A listen to E-603's debut, the unfortunately titled Something for Everyone, continues in the vein of these hyperactive mash-ups, with little progress being made on his followup Torn Up.  The formula, which was originally exciting on Girl Talk's debut, now feels stale and dull.  Step 1: choose rap verse by anyone.  Step 2: pair it with ironic instruments from well-known rock and pop albums.  Step 3: repeat for the entirety of the disc.  Some combinations inevitably work better than others, and to be fair there is a particularly inspired moment buried in the middle of the disc featuring Vanessa Carlton's "A Thousand Miles." Yet every time the music hits a stride, building up to some Frankenstein-esque climax, the adhesion to the formula requires that new samples enter the mix, with a new ironic pairing of rap and pop/rock.  Lather.  Rinse.  Tour around the country.

Of course, this isn't music that one is supposed to listen to intently.  Mashups are intended to go on the speakers and blast mindlessly; music for dancing and huge parties and people with short attention spans.  To be fair, it does this very well.  Also to be fair, the LA area is full of disc jockeys who were creating energetic dance music long before Gillis and his contemporaries were working on their craft.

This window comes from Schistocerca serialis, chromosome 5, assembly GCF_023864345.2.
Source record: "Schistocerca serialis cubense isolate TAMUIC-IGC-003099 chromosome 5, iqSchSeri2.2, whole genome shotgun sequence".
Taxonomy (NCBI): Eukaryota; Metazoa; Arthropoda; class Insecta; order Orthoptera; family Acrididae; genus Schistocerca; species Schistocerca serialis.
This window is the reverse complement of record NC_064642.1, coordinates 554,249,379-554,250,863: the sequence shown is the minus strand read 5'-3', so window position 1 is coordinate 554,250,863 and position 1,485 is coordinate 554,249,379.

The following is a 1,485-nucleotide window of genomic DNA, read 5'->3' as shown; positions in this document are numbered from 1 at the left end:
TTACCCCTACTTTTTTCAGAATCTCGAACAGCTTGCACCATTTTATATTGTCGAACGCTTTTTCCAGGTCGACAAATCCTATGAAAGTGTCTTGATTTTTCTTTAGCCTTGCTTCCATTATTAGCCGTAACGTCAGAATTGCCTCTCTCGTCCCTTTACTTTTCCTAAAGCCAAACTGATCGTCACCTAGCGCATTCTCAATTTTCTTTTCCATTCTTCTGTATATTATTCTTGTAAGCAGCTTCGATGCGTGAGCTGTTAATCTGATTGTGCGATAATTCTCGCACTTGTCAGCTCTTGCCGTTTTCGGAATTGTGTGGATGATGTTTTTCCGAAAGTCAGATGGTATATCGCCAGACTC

While the dance atmosphere was certainly present in Mckenna Auditorium last Saturday, despite a blown speaker and a technical malfunction, the persona of the so-called performer was all but absent.  With a local, no-name DJ opening up the set, virtually no identifiable features of E-603's performance differentiated him from those on stage before him.  There were samples and clips of famous songs and nothing that represented any sort of artistic development of music.  If his methodology is congruent with other mashup artists in the field, then the samples were all copied and pasted prior to the moment he entered Mckenna, each activated by the mind-blowingly precise task of clicking a mouse.

This whole thing reeks of an unsustainable fad.  Even Girl Talk himself changed virtually nothing of the formula on the 2008 release Feed the Animals.  Perhaps this is understandable.  Artists like Girl Talk and E-603 are merely glorified DJs, and now that the idea of cramming samples together has become so mainstream, anyone willing to take the time to cut and paste other people's music together can come up with something at least in the ball park of Night Ripper.  The music provided by amateurs who don't carry the national name recognition (and higher costs of bringing to a place like CMC) has already become identical to the stars they emulate.

It's heartening that the 5Cs are still bringing some original artists to play on campus.  The upcoming performance by the Cool Kids at the 5C music festival will showcase original music and carry the high energy environment of a true live performance.  Still, the next time that ASCMC or ASPC want to host a campus-wide party, I would strongly suggest they take a page from the highly successful Mudd Suds party: an original concept combined with with great music.  And great music sometimes means professional DJ services as opposed to glorified amateurs.

bottom of page